DiCarlo: As you have mentioned, intuition can been regarded as an organ of perception to augment our analytical, reasoning mind-certainly that's been true in Eastern cultures where it is more highly valued. Isn't intuition unreliable?
Harman: Everything is unreliable, especially your physical senses. Of course intuition is unreliable....it's as unreliable as your eyesight. You can be fooled by optical illusions and you can be fooled by listening to something you thought was your deep intuition and it turned out to be your internalized mother or something else. And there are ways of checking. We don't believe everything we see, or think we see. We check it in various ways. Similarly, you don't believe everything that is perceived as some sort of inner vision or inner voice. You apply appropriate tests. And in that sense, intuition can be extremely reliable, but it's not necessarily so. Especially if you haven't been using it much, and all of a sudden you hear some inner voice speaking to you that may come from any source.
DiCarlo: Has intuition played a significant role in your work?
Harman: Oh it's absolutely central. I think that's probably true of leaders in almost any field though they don't always say so.
DiCarlo: In your view, what is the essence of the new paradigm that you write about? How does that contrast with the average person's view of "The way things are?"
Harman: Well, in modern society, we've all been pretty well schooled in a world view in which material goals and the insights of physics, the closest thing to ultimate reality we know, have both been considered to be quite important. It's true that we have had a lot of religious influences, but let's limit ourselves to what is put across in the public schools. Let's say that represents the world view of this society and its built upon a very mechanistic and materialistic foundation.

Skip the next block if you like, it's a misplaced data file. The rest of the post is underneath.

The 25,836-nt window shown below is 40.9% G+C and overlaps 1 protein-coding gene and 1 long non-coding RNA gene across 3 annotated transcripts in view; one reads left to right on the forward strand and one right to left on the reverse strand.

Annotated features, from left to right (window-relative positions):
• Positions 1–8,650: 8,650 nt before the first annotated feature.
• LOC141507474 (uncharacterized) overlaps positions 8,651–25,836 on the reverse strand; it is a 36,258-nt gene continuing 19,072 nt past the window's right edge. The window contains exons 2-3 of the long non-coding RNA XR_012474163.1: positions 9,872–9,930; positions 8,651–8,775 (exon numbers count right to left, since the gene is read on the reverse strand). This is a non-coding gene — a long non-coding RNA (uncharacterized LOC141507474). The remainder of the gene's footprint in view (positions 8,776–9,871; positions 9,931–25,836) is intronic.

Onto that platform we have built an economy with a lot of assumptions which relate to that materialistic worldview. We convince ourselves that the economy won't even work unless we are being good consumers and gathering all the goodies we can.
The paradigm that's emerging-and I think it's sort of foolish trying to describe it since it's still emerging-but at the most fundamental level, it places the cause of things not out in the material world at all, but at non-measureable, spiritual levels. Therefore, the source of meaning and the source of values is out in that spiritual realm, and it's precisely in that realm that our official science doesn't know anything and can't know anything. Nevertheless, it turns out to be the most important area of our experience to know about.
So at one level, the emerging world view is almost upside down, when you compare it to the world view of positivistic science. One of the big shifts-it's obvious to everybody-is the shift from separateness as a way to understand things, to the concept of everything being connected to everything else. We really have to think of things in ecological terms, as whole systems. That's part of what the feminist movement is all about. Certainly a big part of the ecological movement is conerned with that. Even the new spirituality, and so on.
Then another shift is from authority being externally "out there"-whether it's the Pope, or the Encyclopedia Britannica or the white gowned scientist-to much more reliance on inner authority, inner knowing. At a still deeper level, the cause of the things that happen to me is not "out there" somewhere. In some very, very deep sense, the cause is inner, and subjective.